The bible of Nazism, Adolf Hitler’s Mein Kampf (“My Struggle”) had not been published in Germany since 1945, when the victorious Allied forces banned it and gave the copyright to Bavaria, which in turn refused to allow reprints. Despite such efforts, publishers in various other countries printed copies of the work, and it could easily be found on the Internet. On January 1, 2016, however, Mein Kampf entered the public domain, paving the way for the Institute for Contemporary History in Munich to release a new edition. The 2,000-page work, which took three years to complete and contains some 3,500 annotations, arrived in German bookstores on January 8.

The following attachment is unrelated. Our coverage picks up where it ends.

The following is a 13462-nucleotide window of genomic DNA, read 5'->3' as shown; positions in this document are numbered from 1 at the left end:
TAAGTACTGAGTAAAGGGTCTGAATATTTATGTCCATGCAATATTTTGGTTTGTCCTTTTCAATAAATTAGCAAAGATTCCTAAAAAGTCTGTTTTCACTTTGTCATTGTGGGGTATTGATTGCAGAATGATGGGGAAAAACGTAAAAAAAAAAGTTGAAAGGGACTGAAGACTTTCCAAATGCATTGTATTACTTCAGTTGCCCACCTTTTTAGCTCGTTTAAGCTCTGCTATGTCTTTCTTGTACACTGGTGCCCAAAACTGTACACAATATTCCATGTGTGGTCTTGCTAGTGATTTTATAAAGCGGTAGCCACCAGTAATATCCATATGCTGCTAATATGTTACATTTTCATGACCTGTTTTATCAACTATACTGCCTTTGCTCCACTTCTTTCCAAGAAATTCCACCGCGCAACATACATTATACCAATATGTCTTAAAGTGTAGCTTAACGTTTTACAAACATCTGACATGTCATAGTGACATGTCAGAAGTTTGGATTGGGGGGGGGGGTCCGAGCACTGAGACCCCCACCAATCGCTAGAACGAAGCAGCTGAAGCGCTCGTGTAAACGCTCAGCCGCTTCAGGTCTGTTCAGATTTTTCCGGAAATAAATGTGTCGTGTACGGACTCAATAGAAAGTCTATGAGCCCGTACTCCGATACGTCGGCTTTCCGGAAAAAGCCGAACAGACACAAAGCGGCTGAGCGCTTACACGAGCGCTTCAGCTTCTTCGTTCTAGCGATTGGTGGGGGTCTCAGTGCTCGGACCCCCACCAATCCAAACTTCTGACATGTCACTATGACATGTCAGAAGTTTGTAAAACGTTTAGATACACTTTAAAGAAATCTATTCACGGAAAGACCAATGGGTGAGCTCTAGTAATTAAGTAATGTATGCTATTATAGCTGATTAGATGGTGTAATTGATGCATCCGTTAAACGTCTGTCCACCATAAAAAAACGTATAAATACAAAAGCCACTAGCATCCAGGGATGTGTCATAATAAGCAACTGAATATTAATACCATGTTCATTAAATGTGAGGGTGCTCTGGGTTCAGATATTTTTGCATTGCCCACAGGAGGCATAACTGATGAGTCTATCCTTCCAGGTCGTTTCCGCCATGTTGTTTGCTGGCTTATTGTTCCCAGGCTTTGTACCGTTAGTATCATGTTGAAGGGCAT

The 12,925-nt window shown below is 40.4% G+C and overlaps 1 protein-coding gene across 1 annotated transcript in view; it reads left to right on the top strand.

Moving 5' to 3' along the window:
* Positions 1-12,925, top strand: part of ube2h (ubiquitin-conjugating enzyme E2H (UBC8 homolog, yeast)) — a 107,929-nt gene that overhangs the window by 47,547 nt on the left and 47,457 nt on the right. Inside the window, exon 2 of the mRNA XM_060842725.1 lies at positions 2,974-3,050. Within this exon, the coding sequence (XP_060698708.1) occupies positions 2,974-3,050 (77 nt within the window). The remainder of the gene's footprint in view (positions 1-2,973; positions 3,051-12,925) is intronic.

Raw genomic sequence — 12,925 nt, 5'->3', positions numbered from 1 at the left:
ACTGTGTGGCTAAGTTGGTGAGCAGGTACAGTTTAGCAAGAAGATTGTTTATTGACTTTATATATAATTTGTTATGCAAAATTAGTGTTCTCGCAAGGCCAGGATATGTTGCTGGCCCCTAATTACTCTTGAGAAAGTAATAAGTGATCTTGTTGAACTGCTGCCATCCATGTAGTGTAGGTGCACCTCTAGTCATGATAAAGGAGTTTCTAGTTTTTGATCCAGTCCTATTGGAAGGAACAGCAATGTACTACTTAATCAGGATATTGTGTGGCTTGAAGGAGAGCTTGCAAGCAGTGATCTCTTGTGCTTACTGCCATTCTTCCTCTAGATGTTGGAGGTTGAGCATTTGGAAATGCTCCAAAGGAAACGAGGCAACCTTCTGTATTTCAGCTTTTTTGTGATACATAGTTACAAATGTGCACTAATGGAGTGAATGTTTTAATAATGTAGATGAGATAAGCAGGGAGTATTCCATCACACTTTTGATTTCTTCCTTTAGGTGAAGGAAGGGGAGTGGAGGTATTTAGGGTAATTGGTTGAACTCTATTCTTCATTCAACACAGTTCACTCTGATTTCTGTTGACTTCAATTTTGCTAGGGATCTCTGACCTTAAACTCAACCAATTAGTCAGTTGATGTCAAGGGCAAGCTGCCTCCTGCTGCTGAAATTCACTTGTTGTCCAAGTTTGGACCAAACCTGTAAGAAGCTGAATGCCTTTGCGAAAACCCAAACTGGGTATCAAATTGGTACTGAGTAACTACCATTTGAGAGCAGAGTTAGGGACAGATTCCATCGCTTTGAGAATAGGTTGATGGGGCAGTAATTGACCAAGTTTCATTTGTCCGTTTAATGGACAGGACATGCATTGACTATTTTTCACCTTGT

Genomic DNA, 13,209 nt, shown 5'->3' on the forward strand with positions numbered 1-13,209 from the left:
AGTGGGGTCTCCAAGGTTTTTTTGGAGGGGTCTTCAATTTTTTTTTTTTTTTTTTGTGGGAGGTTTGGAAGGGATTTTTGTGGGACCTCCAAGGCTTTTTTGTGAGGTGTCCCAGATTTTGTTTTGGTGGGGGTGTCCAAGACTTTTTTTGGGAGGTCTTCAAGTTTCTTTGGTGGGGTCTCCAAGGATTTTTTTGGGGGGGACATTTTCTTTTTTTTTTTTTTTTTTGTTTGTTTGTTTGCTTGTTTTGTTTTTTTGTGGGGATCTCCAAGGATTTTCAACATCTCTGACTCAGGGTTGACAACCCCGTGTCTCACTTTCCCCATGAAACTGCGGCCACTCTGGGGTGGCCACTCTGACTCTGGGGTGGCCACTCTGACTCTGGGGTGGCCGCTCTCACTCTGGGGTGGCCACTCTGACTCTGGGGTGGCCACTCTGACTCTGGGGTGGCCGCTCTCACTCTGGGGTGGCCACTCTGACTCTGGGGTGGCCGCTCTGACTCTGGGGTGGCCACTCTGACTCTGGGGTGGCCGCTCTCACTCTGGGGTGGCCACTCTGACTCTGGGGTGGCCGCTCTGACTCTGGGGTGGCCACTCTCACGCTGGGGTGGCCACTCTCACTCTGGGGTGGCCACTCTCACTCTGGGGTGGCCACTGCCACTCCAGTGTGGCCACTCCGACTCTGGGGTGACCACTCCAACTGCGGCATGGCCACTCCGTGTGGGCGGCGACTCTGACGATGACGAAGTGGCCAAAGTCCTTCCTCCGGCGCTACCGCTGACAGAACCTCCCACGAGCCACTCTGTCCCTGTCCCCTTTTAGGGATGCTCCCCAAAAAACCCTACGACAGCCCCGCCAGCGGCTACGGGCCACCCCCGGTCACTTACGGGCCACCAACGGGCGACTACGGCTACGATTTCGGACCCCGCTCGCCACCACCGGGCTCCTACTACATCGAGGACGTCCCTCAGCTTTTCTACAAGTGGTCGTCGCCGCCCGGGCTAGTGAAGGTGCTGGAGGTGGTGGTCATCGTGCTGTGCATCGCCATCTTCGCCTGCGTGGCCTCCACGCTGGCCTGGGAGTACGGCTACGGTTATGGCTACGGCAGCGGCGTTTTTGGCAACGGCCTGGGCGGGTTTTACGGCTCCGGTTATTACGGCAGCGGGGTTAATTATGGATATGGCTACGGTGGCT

The book’s release was decried by many who worried that its virulent anti-Semitism would incite hate and violence. The institute’s historians, however, stated that their edition deconstructed Hitler’s text and provided historical analysis.
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